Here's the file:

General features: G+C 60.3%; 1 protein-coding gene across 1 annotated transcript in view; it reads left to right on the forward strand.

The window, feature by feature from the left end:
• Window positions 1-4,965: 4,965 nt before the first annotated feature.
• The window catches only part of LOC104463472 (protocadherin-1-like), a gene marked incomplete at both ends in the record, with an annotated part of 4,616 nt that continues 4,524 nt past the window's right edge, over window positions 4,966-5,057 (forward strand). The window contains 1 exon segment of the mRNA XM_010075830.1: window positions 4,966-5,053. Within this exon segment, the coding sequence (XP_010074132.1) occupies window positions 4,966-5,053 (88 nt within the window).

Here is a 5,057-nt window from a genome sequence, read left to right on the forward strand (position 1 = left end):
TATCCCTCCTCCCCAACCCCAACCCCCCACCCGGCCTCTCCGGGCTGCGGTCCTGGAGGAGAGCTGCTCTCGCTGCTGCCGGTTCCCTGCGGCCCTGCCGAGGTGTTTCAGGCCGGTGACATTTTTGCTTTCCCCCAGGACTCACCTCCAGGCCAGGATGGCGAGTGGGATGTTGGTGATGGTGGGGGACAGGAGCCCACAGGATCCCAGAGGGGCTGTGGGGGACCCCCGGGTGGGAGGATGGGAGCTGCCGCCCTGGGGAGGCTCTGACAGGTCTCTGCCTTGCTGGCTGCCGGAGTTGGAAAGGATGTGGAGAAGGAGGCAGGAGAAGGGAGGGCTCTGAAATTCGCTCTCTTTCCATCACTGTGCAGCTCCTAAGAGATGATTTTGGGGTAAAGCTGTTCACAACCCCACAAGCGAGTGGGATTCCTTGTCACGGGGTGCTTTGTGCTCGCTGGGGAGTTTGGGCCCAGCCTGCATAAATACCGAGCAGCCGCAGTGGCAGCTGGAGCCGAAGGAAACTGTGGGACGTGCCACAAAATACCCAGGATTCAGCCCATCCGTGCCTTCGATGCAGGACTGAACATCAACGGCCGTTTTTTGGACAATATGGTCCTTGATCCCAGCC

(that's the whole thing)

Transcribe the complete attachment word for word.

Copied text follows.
General features: G+C 60.3%; 1 protein-coding gene across 1 annotated transcript in view; it reads left to right on the forward strand.

The window, feature by feature from the left end:
• Window positions 1-4,965: 4,965 nt before the first annotated feature.
• The window catches only part of LOC104463472 (protocadherin-1-like), a gene marked incomplete at both ends in the record, with an annotated part of 4,616 nt that continues 4,524 nt past the window's right edge, over window positions 4,966-5,057 (forward strand). The window contains 1 exon segment of the mRNA XM_010075830.1: window positions 4,966-5,053. Within this exon segment, the coding sequence (XP_010074132.1) occupies window positions 4,966-5,053 (88 nt within the window).

Here is a 5,057-nt window from a genome sequence, read left to right on the forward strand (position 1 = left end):
TATCCCTCCTCCCCAACCCCAACCCCCCACCCGGCCTCTCCGGGCTGCGGTCCTGGAGGAGAGCTGCTCTCGCTGCTGCCGGTTCCCTGCGGCCCTGCCGAGGTGTTTCAGGCCGGTGACATTTTTGCTTTCCCCCAGGACTCACCTCCAGGCCAGGATGGCGAGTGGGATGTTGGTGATGGTGGGGGACAGGAGCCCACAGGATCCCAGAGGGGCTGTGGGGGACCCCCGGGTGGGAGGATGGGAGCTGCCGCCCTGGGGAGGCTCTGACAGGTCTCTGCCTTGCTGGCTGCCGGAGTTGGAAAGGATGTGGAGAAGGAGGCAGGAGAAGGGAGGGCTCTGAAATTCGCTCTCTTTCCATCACTGTGCAGCTCCTAAGAGATGATTTTGGGGTAAAGCTGTTCACAACCCCACAAGCGAGTGGGATTCCTTGTCACGGGGTGCTTTGTGCTCGCTGGGGAGTTTGGGCCCAGCCTGCATAAATACCGAGCAGCCGCAGTGGCAGCTGGAGCCGAAGGAAACTGTGGGACGTGCCACAAAATACCCAGGATTCAGCCCATCCGTGCCTTCGATGCAGGACTGAACATCAACGGCCGTTTTTTGGACAATATGGTCCTTGATCCCAGCC